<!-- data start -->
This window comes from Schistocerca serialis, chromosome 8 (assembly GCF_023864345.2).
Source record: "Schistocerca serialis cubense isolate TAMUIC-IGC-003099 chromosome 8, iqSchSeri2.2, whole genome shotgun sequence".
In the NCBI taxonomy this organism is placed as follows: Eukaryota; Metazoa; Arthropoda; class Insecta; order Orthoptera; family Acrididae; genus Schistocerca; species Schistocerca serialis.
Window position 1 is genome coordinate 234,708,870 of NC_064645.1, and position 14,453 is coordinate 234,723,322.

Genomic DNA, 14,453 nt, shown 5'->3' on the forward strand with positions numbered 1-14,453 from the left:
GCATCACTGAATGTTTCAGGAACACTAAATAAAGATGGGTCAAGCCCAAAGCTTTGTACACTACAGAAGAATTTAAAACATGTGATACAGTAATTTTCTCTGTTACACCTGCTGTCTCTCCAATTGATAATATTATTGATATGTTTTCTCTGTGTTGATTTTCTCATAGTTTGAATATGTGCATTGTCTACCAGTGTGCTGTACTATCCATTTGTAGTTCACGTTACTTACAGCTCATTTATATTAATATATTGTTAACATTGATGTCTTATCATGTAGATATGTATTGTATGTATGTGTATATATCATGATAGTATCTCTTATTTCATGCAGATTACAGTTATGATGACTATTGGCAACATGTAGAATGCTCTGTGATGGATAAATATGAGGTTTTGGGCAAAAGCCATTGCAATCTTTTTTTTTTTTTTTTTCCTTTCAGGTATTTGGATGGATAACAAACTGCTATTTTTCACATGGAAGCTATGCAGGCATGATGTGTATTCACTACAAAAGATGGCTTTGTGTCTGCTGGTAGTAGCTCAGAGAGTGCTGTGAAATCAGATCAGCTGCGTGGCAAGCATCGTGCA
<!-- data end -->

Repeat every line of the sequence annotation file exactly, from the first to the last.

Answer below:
This window comes from Schistocerca serialis, chromosome 8 (assembly GCF_023864345.2).
Source record: "Schistocerca serialis cubense isolate TAMUIC-IGC-003099 chromosome 8, iqSchSeri2.2, whole genome shotgun sequence".
In the NCBI taxonomy this organism is placed as follows: Eukaryota; Metazoa; Arthropoda; class Insecta; order Orthoptera; family Acrididae; genus Schistocerca; species Schistocerca serialis.
Window position 1 is genome coordinate 234,708,870 of NC_064645.1, and position 14,453 is coordinate 234,723,322.

Genomic DNA, 14,453 nt, shown 5'->3' on the forward strand with positions numbered 1-14,453 from the left:
GCATCACTGAATGTTTCAGGAACACTAAATAAAGATGGGTCAAGCCCAAAGCTTTGTACACTACAGAAGAATTTAAAACATGTGATACAGTAATTTTCTCTGTTACACCTGCTGTCTCTCCAATTGATAATATTATTGATATGTTTTCTCTGTGTTGATTTTCTCATAGTTTGAATATGTGCATTGTCTACCAGTGTGCTGTACTATCCATTTGTAGTTCACGTTACTTACAGCTCATTTATATTAATATATTGTTAACATTGATGTCTTATCATGTAGATATGTATTGTATGTATGTGTATATATCATGATAGTATCTCTTATTTCATGCAGATTACAGTTATGATGACTATTGGCAACATGTAGAATGCTCTGTGATGGATAAATATGAGGTTTTGGGCAAAAGCCATTGCAATCTTTTTTTTTTTTTTTTTCCTTTCAGGTATTTGGATGGATAACAAACTGCTATTTTTCACATGGAAGCTATGCAGGCATGATGTGTATTCACTACAAAAGATGGCTTTGTGTCTGCTGGTAGTAGCTCAGAGAGTGCTGTGAAATCAGATCAGCTGCGTGGCAAGCATCGTGCA